Draft Watch: NFC East

March, 17, 2011
NFC Draft Watch: East | West | North | South AFC: East | West | North | South

Each Thursday leading up to the NFL draft (April 28-30), the NFL blog network will take a division-by-division look at key aspects of the draft. Today's topic: draft rewind -- examining the past five drafts.

Dallas Cowboys

Best choice: Mike Jenkins, CB, first round (2008). The Cowboys have selected 40 players over the past five drafts. Jenkins is the only one to earn Pro Bowl honors. Check back in a couple seasons to see whether receiver Dez Bryant has joined him. Doug Free, a fourth-rounder in 2007, made a run at this distinction after emerging as a solid starting left tackle in 2010. Jenkins suffered through a down season and needs to bounce back.

Worst choice: Bobby Carpenter, LB, first round (2006). The Cowboys got very little from Carpenter and their 2006 class overall. Carpenter started three games for Dallas in four seasons with the team. The Cowboys traded him to St. Louis before the 2010 season in a deal that brought them penalty-prone tackle Alex Barron.

On the bubble: Felix Jones, RB, first round (2008). By bubble, we’re not talking about job security, but rather about Jones’ status as a player seeking to realize more of his potential. The weight Jones added last season might have slowed him. He has the talent to take the next step. Improved play from the offensive line would help.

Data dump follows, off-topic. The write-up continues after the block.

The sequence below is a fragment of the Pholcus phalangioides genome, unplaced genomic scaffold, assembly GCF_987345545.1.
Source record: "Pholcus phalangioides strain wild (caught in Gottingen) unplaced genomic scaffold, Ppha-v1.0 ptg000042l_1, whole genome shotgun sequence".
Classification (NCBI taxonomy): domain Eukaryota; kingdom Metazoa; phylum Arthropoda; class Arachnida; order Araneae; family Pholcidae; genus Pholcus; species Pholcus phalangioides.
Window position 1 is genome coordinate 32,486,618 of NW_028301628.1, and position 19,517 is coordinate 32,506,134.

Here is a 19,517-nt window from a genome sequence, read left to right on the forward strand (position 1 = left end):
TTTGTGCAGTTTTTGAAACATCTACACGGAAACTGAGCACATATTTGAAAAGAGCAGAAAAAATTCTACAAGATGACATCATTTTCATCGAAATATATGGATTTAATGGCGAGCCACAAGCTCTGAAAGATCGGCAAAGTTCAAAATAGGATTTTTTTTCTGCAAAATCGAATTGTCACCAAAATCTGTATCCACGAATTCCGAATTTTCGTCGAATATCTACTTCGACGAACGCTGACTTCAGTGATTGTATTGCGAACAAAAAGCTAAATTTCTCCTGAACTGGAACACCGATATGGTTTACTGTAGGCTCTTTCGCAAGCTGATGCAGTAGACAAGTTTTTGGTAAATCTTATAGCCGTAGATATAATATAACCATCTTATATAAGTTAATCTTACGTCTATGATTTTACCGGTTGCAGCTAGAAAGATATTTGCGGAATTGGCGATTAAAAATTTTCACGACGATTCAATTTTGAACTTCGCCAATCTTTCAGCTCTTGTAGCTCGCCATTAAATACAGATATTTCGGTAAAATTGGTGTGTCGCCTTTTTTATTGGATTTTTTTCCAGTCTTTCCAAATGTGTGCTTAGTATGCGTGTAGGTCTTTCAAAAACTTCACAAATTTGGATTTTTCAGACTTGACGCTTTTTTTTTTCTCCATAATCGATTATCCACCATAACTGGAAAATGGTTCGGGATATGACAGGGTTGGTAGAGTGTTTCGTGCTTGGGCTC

Washington Redskins

Best choice: Brian Orakpo, OLB, first round (2009). Two Pro Bowl appearances in two seasons make Orakpo the clear choice for Washington among the 33 players drafted since 2006. Some of the others are productive, of course, but none has earned Pro Bowl honors.

Worst choice: Chad Rinehart, G, third round (2008). Devin Thomas and Malcolm Kelly made this a three-way race. The Redskins have used only nine choices in the first three rounds of the past five drafts. I wasn’t going to single out later-round picks as disappointments. Rinehart suffered a broken fibula during his second season. He had a DUI arrest shortly after Mike Shanahan arrived as head coach. The Redskins released Rinehart before last season.

On the bubble: Kevin Barnes, CB, third round (2009). Barnes has only two starts, but he finished strong last season after getting a look at safety. Barnes picked off a pass against Jacksonville to set up the winning field goal in overtime. A sign of things to come?

Philadelphia Eagles

Best choice: DeSean Jackson, WR, second round (2008). Jackson is a threat to score from anywhere on the field. Making two Pro Bowls in three seasons is particularly impressive for a receiver. Lots of receivers put up good numbers, but few can match Jackson in the big-play department. He is a game-changer.

Worst choice: Tony Hunt, RB, third round (2007). Hunt was a curious selection because he didn’t seem to fit the Eagles’ offense. The team tried Hunt at fullback before releasing him during the 2008 season. Hunt has recently resurfaced in an Austrian league. Seriously.

On the bubble: Kevin Kolb, QB, second round (2007). Kolb enters a crossroads season with the Eagles after losing the starting job to Michael Vick. It was nothing personal -- Vick simply outplayed him. Will the Eagles trade Kolb or keep him around?